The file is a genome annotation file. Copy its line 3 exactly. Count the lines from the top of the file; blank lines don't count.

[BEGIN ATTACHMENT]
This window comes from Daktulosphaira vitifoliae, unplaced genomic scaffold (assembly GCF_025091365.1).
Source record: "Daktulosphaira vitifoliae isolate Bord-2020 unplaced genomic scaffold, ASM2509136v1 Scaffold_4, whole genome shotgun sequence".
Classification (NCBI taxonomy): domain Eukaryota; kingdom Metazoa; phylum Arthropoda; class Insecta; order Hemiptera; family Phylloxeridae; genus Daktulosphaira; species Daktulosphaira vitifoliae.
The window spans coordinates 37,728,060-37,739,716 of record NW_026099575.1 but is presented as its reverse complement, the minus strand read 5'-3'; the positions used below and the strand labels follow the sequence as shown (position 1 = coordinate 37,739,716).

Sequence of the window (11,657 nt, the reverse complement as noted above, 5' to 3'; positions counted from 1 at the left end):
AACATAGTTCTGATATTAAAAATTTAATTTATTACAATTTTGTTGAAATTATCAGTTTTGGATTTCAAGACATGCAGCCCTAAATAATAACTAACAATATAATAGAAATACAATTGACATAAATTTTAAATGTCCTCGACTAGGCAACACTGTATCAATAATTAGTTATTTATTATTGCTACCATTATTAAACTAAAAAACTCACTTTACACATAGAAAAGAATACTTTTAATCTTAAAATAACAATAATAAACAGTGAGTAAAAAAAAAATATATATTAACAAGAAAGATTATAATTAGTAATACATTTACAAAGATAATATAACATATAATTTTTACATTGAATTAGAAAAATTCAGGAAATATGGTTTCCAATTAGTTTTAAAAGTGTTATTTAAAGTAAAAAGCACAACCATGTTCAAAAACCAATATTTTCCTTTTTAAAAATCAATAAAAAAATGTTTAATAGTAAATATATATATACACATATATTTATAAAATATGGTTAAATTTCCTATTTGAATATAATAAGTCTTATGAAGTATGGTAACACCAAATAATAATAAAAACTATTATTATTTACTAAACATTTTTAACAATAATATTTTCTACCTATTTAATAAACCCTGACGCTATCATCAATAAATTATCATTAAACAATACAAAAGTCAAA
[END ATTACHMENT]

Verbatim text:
Classification (NCBI taxonomy): domain Eukaryota; kingdom Metazoa; phylum Arthropoda; class Insecta; order Hemiptera; family Phylloxeridae; genus Daktulosphaira; species Daktulosphaira vitifoliae.